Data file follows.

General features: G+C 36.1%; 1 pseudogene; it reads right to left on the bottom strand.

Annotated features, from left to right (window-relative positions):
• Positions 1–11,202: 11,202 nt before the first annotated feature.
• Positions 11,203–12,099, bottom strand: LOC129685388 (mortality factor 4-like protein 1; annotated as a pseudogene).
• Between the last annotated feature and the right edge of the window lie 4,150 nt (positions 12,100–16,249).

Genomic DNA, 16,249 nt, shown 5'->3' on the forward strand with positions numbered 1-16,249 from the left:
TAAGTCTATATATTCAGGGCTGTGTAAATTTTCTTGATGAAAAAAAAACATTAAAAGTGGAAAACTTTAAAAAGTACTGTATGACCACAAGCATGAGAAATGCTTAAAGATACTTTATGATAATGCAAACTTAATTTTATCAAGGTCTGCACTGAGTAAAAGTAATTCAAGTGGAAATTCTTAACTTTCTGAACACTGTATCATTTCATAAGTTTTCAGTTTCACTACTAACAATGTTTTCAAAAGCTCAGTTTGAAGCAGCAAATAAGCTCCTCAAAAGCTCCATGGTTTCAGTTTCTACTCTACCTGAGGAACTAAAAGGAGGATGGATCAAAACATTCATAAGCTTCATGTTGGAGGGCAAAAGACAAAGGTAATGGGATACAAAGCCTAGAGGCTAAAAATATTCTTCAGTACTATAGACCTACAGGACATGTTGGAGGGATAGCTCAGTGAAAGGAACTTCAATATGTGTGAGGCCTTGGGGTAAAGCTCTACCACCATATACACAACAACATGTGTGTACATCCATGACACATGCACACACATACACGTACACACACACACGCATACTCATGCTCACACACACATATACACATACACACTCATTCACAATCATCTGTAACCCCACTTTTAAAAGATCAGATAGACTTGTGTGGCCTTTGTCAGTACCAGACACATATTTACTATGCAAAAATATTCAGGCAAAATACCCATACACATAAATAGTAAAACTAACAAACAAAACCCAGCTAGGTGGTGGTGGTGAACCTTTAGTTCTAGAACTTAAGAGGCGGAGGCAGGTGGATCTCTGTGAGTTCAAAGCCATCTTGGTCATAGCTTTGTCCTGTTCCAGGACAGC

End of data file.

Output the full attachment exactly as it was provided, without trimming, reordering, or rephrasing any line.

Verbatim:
General features: G+C 36.1%; 1 pseudogene; it reads right to left on the bottom strand.

Annotated features, from left to right (window-relative positions):
• Positions 1–11,202: 11,202 nt before the first annotated feature.
• Positions 11,203–12,099, bottom strand: LOC129685388 (mortality factor 4-like protein 1; annotated as a pseudogene).
• Between the last annotated feature and the right edge of the window lie 4,150 nt (positions 12,100–16,249).

Genomic DNA, 16,249 nt, shown 5'->3' on the forward strand with positions numbered 1-16,249 from the left:
TAAGTCTATATATTCAGGGCTGTGTAAATTTTCTTGATGAAAAAAAAACATTAAAAGTGGAAAACTTTAAAAAGTACTGTATGACCACAAGCATGAGAAATGCTTAAAGATACTTTATGATAATGCAAACTTAATTTTATCAAGGTCTGCACTGAGTAAAAGTAATTCAAGTGGAAATTCTTAACTTTCTGAACACTGTATCATTTCATAAGTTTTCAGTTTCACTACTAACAATGTTTTCAAAAGCTCAGTTTGAAGCAGCAAATAAGCTCCTCAAAAGCTCCATGGTTTCAGTTTCTACTCTACCTGAGGAACTAAAAGGAGGATGGATCAAAACATTCATAAGCTTCATGTTGGAGGGCAAAAGACAAAGGTAATGGGATACAAAGCCTAGAGGCTAAAAATATTCTTCAGTACTATAGACCTACAGGACATGTTGGAGGGATAGCTCAGTGAAAGGAACTTCAATATGTGTGAGGCCTTGGGGTAAAGCTCTACCACCATATACACAACAACATGTGTGTACATCCATGACACATGCACACACATACACGTACACACACACACGCATACTCATGCTCACACACACATATACACATACACACTCATTCACAATCATCTGTAACCCCACTTTTAAAAGATCAGATAGACTTGTGTGGCCTTTGTCAGTACCAGACACATATTTACTATGCAAAAATATTCAGGCAAAATACCCATACACATAAATAGTAAAACTAACAAACAAAACCCAGCTAGGTGGTGGTGGTGAACCTTTAGTTCTAGAACTTAAGAGGCGGAGGCAGGTGGATCTCTGTGAGTTCAAAGCCATCTTGGTCATAGCTTTGTCCTGTTCCAGGACAGC